The tech industry is obsessed with the 'Next Billion'. Look at the headcount, and it's no wonder. Since 2006, the number of people using the internet around the world has doubled. In April 2015 it stood at 3.1 billion. The Next Billion was coined as a phrase a few years ago, and doesn't have a timescale – it's a rolling concept and shorthand for the immense opportunity that's coming the way of the tech industry.
At this precise moment, the Next Billion refers to those people coming online in the next five years. GSMA predicts that there will be 3.8 billion web users by 2020. That's about half of the global population, the majority of whom will use smartphones and tablets.
It's a huge growth opportunity for anyone who has any stake in the planet's digital economy, but there's a nasty sting in the tail that the tech industry likes to ignore; few of the Next Billion speak English as their first language.
For now, there's a huge advantage to anyone working in the medium of English – over 55% of the internet is written in English despite the fact that only 5% of the world's population speak it as their first language. With the online dominance of English quickly being eroded, is the tech industry getting lost in translation?
Why is English slipping as the dominant language?
With small birth rates and economic growth in single digits – if that – it's no surprise that English speaking areas of the world will not be the inheritors of the digital economy they pioneered.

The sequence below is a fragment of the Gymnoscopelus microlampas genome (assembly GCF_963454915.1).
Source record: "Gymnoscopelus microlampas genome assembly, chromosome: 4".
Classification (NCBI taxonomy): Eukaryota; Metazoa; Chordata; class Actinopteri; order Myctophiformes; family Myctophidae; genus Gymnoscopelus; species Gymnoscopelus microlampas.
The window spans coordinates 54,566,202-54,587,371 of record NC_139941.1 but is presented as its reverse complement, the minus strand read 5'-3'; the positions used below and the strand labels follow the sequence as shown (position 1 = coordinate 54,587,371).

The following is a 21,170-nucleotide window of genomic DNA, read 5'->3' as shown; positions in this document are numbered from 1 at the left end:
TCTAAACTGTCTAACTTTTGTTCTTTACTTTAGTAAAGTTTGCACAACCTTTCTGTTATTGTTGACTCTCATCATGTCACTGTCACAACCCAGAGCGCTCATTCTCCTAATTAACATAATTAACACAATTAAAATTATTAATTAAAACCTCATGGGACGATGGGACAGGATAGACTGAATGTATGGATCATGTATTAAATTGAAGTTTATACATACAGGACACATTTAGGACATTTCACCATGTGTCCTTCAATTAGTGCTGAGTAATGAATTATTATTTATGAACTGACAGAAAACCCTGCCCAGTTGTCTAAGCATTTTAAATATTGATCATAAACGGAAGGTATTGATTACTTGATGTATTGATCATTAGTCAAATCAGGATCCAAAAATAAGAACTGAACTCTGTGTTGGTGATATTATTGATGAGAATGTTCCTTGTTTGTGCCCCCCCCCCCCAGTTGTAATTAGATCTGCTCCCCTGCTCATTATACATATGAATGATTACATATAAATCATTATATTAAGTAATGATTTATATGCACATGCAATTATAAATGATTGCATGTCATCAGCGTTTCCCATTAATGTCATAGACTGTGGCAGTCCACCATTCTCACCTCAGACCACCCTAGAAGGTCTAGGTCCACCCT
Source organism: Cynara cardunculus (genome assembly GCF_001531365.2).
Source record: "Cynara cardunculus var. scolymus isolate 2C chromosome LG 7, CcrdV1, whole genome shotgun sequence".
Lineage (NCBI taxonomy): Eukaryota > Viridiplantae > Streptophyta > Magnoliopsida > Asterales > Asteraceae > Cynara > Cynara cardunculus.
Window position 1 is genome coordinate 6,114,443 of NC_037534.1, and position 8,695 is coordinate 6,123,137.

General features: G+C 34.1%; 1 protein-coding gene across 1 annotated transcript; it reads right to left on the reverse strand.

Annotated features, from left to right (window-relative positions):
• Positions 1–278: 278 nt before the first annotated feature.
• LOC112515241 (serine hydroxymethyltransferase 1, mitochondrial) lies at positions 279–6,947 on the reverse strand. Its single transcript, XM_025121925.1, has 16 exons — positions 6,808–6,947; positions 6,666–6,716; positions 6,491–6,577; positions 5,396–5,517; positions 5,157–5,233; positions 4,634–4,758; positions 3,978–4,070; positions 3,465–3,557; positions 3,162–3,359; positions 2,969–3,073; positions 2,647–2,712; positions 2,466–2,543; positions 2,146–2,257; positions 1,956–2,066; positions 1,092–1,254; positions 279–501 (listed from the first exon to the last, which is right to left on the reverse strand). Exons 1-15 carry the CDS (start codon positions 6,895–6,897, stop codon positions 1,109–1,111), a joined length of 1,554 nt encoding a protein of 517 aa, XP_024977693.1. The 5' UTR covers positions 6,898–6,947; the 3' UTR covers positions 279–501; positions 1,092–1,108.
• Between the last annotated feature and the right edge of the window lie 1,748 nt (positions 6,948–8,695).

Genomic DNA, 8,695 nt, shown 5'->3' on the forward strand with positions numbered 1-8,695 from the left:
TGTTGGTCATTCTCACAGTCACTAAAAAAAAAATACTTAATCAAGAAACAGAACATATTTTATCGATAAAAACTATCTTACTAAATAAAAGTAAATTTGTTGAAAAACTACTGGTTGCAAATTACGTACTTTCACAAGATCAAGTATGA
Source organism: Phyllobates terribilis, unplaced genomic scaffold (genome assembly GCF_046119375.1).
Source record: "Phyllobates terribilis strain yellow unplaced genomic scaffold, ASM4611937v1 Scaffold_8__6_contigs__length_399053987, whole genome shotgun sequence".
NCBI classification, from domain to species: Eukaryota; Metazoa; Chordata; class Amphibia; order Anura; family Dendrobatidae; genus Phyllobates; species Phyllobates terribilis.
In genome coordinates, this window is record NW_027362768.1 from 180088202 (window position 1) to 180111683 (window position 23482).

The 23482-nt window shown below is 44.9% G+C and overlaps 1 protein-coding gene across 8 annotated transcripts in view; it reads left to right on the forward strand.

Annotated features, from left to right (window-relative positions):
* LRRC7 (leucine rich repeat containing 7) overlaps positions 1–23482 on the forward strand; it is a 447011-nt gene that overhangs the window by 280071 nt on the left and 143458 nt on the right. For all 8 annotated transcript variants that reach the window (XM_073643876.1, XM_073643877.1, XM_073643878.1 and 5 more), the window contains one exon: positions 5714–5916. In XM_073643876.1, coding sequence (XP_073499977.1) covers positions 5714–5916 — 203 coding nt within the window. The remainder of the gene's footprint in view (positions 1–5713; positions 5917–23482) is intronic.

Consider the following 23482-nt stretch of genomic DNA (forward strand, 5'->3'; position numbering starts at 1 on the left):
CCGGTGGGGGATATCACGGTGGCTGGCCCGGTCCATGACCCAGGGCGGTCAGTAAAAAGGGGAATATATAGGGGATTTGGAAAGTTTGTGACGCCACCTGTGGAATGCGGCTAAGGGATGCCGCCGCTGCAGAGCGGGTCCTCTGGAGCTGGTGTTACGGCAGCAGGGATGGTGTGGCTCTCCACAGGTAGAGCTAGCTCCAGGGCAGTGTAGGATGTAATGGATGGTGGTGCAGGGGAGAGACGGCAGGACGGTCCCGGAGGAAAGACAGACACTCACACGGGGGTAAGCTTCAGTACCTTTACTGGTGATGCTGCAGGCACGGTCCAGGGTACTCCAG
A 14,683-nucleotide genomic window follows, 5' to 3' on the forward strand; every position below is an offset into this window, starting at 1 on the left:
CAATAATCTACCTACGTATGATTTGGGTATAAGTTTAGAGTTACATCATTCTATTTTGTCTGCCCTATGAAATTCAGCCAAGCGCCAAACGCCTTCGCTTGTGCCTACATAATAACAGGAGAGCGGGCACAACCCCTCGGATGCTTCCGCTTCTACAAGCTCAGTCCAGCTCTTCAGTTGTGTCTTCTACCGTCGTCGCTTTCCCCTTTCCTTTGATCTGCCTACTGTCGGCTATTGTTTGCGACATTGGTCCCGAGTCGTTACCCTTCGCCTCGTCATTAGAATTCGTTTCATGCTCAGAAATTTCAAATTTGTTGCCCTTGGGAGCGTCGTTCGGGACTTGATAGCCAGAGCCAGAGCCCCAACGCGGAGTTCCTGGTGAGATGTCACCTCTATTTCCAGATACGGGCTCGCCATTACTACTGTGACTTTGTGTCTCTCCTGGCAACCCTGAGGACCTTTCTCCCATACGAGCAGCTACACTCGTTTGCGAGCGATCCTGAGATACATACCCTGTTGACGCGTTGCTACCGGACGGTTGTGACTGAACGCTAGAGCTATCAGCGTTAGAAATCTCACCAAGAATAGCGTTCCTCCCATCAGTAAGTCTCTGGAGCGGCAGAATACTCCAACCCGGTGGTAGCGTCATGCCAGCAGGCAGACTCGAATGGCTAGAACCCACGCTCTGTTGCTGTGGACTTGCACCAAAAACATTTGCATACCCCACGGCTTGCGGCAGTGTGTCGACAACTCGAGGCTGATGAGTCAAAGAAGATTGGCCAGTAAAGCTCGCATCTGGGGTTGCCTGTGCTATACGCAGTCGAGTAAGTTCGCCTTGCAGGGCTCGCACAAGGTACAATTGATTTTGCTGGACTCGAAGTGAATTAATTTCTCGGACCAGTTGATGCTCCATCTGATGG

"Global population growth is highest in Africa, South Asia and Middle East, areas where English is not the predominant language," says Ian Brooks, Digital Strategist at Lionbridge, a professional translation and localisation agency. "This, coupled with the fact that the largest and fastest growing economies are mostly in Africa, Asia and South America, means that English is no longer the only language that companies have to cater for."
It's easy to be arrogant about the dominance of English on the internet, but it really shouldn't be that way – and it won't be for much longer. "We have to remember that English isn't the dominant language across the globe," says Ariel King, Content Strategist at Arena Media, which helps challenger or new-to-market brands. "As more countries become more connected online, it's only natural that we should see the languages used online having a truer reflection of the proportion of languages used in the world."
Not surprisingly, Chinese is the most natively spoken language of all at 1.39 billion, with Hindi-Urdu next at 588 million in second place. English claims third spot at 527 million, but it's only fractionally ahead of Arabic. Any dominance English has on the internet won't last long.
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Jamie is a freelance tech, travel and space journalist based in the UK. He’s been writing regularly for Techradar since it was launched in 2008 and also writes regularly for Forbes, The Telegraph, the South China Morning Post, Sky & Telescope and the Sky At Night magazine as well as other Future titles T3, Digital Camera World, All About Space and Space.com. He also edits two of his own websites, TravGear.com and WhenIsTheNextEclipse.com that reflect his obsession with travel gear and solar eclipse travel. He is the author of A Stargazing Program For Beginners (Springer, 2015),